As a result of the deteriorating credit environment, special events, and corporate scandals, total provision for credit losses were € 511 million for the second quarter of 2002 compared to € 384 million for the first quarter of 2002 and € 254 million for the second quarter of 2001. The increase was primarily due to the effect of specific loan loss provisions raised to address the downturn in the Telecom industry and increases in specific loan loss provisions for certain exposures within our German and Latin American portfolios.
Deutsche Bank has made significant advances in capital and balance sheet management. Further reduction of risk weighted positions, together with an increase in regulatory capital resulting from higher retained earnings, led to an improvement in the bank’s tier 1 ratio from 8.1 % at the end of 2001 to 9.3 % at the end of the second quarter 2002.
Deutsche Bank has conducted the necessary tests for the impairment of goodwill under the accounting standard SFAS 142. There was no impairment charge resulting from the adoption of this standard.
Deutsche Bank continues to concentrate on its four key strategic initiatives:
- Focus on current earnings
- Further improvement of capital and balance sheet management
- Focus on core businesses
- Optimization of the Private Clients and Asset Management franchise
Ackermann said: ” These four key initiatives are decisive for our success and I am particularly pleased that we have already made significant progress. Our objective is to generate sustainable profits out of our existing businesses, with a rigorous focus on current earnings, and a strong commitment to sustainable cost discipline.”
The following appendix (B1 – B23) contains excerpts from the Interim Report.
This Investor Relations Release contains forward-looking statements. Forward-looking statements are statements that are not historical facts, including statements about our beliefs and expectations. Any statement in this Investor Relations Release that states our intentions, beliefs, expectations or predictions (and the assumptions underlying them) is a for-ward-looking statement. These statements are based on plans, estimates and projections as they are cur-rently available to the management of Deutsche Bank. Forward-looking statements therefore speak only as of the date they are made, and we undertake no obligation to update publicly any of them in light of new information or future events.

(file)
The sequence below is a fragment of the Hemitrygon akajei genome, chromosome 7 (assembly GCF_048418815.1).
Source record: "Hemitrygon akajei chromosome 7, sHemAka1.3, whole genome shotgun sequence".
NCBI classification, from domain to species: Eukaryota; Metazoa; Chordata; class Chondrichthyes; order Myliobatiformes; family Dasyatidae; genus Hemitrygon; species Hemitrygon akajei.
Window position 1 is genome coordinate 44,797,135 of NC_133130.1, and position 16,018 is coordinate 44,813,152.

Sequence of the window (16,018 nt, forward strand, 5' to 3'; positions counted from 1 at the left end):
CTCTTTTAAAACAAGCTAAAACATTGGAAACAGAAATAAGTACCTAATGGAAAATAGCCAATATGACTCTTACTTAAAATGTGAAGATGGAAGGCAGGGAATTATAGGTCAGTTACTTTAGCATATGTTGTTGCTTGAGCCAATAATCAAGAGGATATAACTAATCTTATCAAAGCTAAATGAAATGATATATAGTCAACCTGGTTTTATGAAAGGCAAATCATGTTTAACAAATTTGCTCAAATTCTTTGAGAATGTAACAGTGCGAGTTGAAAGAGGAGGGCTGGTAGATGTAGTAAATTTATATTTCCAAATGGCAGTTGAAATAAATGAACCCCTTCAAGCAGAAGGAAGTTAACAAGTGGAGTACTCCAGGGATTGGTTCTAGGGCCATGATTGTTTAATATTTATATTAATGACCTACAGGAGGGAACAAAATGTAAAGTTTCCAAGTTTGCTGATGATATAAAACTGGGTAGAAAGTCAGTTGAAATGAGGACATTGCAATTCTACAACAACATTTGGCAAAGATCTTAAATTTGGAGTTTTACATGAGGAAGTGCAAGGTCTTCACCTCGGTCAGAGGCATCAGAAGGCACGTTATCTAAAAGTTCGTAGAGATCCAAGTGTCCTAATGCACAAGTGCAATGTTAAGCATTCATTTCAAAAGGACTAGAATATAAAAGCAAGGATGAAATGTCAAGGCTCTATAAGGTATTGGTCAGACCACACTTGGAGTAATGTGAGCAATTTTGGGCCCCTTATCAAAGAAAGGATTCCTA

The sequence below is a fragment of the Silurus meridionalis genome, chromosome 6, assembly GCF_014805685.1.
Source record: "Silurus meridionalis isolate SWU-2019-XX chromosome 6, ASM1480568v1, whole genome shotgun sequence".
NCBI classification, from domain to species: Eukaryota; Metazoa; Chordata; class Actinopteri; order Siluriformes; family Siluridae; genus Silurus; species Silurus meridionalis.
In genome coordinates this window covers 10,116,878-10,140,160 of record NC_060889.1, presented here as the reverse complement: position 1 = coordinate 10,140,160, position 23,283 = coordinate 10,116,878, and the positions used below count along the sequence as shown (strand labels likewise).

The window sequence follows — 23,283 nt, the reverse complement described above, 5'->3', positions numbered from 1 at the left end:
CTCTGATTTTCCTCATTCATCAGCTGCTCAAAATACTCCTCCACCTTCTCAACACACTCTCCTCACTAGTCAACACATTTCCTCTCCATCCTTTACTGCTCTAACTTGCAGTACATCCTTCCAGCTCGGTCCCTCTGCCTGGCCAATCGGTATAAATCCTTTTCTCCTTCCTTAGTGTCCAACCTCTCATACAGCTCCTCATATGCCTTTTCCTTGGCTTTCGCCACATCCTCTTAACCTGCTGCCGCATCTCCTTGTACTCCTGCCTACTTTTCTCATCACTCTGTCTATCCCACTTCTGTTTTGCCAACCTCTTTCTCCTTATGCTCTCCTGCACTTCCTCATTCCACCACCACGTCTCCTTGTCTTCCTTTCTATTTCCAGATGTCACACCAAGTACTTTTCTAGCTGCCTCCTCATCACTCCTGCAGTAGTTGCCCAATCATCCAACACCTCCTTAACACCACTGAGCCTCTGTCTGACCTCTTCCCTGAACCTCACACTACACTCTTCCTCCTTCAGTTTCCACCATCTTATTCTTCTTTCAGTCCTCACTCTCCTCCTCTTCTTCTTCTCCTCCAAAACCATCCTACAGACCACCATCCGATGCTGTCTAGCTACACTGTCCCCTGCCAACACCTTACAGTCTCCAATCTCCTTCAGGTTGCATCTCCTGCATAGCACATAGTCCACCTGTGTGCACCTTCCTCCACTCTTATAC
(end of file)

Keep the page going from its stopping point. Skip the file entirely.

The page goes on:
Forward-looking statements involve inherent risks and uncertainties. A number of important factors could therefore cause actual results to differ materially from those contained in any forward-looking statement. Such factors include the conditions in the financial markets in Germany, in Europe, in the United States and elsewhere from which we derive a substantial portion of our trading revenues; potential defaults of borrowers or trading counterparties; the implementation of our restructuring including the envisaged reduction in headcount; the reliability of our risk management policies, pro-cedures and methods; and other risks referenced in our filings with the U.S. Securities and Exchange Commission. Such factors are described in detail in our SEC Form 20-F of March 27, 2002 on pages 9 through 13 under the heading "Risk Factors." Copies of this document are readily available upon request or can be downloaded stated below.